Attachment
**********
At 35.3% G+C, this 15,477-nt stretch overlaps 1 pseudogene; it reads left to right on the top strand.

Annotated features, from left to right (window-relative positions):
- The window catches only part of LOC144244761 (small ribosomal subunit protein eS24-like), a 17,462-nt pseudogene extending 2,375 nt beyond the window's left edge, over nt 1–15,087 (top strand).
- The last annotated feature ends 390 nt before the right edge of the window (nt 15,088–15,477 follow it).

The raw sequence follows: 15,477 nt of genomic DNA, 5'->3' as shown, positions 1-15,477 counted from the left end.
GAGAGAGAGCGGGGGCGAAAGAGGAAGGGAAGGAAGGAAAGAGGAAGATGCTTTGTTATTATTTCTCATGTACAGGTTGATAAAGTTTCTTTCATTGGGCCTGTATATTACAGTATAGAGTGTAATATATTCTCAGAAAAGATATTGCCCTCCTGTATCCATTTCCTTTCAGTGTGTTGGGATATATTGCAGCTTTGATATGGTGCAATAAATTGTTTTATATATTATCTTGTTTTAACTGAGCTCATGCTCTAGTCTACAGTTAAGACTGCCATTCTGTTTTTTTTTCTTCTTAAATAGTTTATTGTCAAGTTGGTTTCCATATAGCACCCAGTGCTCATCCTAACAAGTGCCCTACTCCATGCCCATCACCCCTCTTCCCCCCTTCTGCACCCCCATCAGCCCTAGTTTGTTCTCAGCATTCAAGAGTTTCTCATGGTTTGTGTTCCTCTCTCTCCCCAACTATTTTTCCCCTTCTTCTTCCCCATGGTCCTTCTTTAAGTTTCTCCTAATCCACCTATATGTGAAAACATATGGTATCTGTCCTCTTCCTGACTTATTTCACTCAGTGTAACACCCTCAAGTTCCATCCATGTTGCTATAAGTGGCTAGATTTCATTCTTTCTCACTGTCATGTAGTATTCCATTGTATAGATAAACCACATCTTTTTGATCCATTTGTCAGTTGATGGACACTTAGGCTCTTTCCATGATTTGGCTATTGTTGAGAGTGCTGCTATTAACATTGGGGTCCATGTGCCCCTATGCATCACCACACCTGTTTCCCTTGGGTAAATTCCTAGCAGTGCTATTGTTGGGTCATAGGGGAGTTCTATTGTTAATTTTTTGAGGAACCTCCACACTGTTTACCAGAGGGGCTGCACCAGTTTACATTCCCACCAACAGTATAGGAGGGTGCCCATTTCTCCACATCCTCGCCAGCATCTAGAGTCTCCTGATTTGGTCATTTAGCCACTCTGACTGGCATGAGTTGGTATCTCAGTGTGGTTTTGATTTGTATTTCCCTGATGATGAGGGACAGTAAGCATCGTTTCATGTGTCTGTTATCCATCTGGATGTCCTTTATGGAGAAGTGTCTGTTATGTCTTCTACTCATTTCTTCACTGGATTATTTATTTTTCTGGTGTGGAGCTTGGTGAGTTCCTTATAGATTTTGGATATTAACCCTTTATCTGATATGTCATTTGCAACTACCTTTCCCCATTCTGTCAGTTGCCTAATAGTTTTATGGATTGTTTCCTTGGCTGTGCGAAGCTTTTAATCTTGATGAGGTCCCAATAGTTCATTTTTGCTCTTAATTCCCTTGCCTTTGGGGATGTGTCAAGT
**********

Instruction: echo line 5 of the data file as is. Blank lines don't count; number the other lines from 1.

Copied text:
The raw sequence follows: 15,477 nt of genomic DNA, 5'->3' as shown, positions 1-15,477 counted from the left end.